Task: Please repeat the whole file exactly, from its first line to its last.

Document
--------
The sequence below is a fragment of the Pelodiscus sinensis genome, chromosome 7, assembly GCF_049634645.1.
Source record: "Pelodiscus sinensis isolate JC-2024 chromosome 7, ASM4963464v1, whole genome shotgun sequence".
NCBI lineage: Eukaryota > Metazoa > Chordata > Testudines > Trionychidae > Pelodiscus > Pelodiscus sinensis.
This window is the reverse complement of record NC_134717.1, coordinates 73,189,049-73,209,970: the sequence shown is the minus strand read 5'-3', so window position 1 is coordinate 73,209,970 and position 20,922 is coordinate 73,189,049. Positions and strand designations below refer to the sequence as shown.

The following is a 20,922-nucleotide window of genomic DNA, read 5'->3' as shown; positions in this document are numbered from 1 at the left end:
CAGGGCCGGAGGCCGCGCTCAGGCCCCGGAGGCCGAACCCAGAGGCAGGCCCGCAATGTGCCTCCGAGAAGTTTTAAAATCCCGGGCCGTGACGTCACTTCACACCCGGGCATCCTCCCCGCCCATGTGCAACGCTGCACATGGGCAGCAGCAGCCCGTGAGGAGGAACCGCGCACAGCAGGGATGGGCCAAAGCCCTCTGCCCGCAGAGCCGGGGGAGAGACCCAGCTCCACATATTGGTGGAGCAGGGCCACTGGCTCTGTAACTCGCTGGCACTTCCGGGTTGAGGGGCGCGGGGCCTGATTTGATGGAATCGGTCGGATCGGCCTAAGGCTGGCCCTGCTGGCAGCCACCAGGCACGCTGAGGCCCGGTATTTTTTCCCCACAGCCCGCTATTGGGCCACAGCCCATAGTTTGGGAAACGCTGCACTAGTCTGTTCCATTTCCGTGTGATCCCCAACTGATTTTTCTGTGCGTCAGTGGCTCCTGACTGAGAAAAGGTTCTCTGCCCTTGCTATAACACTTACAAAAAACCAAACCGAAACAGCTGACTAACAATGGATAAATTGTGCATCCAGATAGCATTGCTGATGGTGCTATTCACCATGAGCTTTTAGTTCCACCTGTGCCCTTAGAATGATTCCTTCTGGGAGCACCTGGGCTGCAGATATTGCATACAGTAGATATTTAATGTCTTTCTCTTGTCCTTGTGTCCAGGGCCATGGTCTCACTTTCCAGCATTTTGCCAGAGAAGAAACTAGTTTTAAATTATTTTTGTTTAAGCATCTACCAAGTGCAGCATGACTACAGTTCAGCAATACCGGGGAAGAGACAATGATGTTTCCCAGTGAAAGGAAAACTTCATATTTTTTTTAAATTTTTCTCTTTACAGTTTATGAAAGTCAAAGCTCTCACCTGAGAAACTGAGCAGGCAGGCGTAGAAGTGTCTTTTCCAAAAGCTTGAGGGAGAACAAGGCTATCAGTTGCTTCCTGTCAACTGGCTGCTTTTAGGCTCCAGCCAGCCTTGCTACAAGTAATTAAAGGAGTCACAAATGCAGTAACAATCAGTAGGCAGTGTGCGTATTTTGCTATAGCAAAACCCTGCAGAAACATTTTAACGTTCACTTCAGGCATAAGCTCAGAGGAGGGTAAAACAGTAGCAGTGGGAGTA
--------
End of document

The sequence below is a fragment of the Pelodiscus sinensis genome, chromosome 7, assembly GCF_049634645.1.
Source record: "Pelodiscus sinensis isolate JC-2024 chromosome 7, ASM4963464v1, whole genome shotgun sequence".
NCBI lineage: Eukaryota > Metazoa > Chordata > Testudines > Trionychidae > Pelodiscus > Pelodiscus sinensis.
This window is the reverse complement of record NC_134717.1, coordinates 73,189,049-73,209,970: the sequence shown is the minus strand read 5'-3', so window position 1 is coordinate 73,209,970 and position 20,922 is coordinate 73,189,049. Positions and strand designations below refer to the sequence as shown.

The following is a 20,922-nucleotide window of genomic DNA, read 5'->3' as shown; positions in this document are numbered from 1 at the left end:
CAGGGCCGGAGGCCGCGCTCAGGCCCCGGAGGCCGAACCCAGAGGCAGGCCCGCAATGTGCCTCCGAGAAGTTTTAAAATCCCGGGCCGTGACGTCACTTCACACCCGGGCATCCTCCCCGCCCATGTGCAACGCTGCACATGGGCAGCAGCAGCCCGTGAGGAGGAACCGCGCACAGCAGGGATGGGCCAAAGCCCTCTGCCCGCAGAGCCGGGGGAGAGACCCAGCTCCACATATTGGTGGAGCAGGGCCACTGGCTCTGTAACTCGCTGGCACTTCCGGGTTGAGGGGCGCGGGGCCTGATTTGATGGAATCGGTCGGATCGGCCTAAGGCTGGCCCTGCTGGCAGCCACCAGGCACGCTGAGGCCCGGTATTTTTTCCCCACAGCCCGCTATTGGGCCACAGCCCATAGTTTGGGAAACGCTGCACTAGTCTGTTCCATTTCCGTGTGATCCCCAACTGATTTTTCTGTGCGTCAGTGGCTCCTGACTGAGAAAAGGTTCTCTGCCCTTGCTATAACACTTACAAAAAACCAAACCGAAACAGCTGACTAACAATGGATAAATTGTGCATCCAGATAGCATTGCTGATGGTGCTATTCACCATGAGCTTTTAGTTCCACCTGTGCCCTTAGAATGATTCCTTCTGGGAGCACCTGGGCTGCAGATATTGCATACAGTAGATATTTAATGTCTTTCTCTTGTCCTTGTGTCCAGGGCCATGGTCTCACTTTCCAGCATTTTGCCAGAGAAGAAACTAGTTTTAAATTATTTTTGTTTAAGCATCTACCAAGTGCAGCATGACTACAGTTCAGCAATACCGGGGAAGAGACAATGATGTTTCCCAGTGAAAGGAAAACTTCATATTTTTTTTAAATTTTTCTCTTTACAGTTTATGAAAGTCAAAGCTCTCACCTGAGAAACTGAGCAGGCAGGCGTAGAAGTGTCTTTTCCAAAAGCTTGAGGGAGAACAAGGCTATCAGTTGCTTCCTGTCAACTGGCTGCTTTTAGGCTCCAGCCAGCCTTGCTACAAGTAATTAAAGGAGTCACAAATGCAGTAACAATCAGTAGGCAGTGTGCGTATTTTGCTATAGCAAAACCCTGCAGAAACATTTTAACGTTCACTTCAGGCATAAGCTCAGAGGAGGGTAAAACAGTAGCAGTGGGAGTA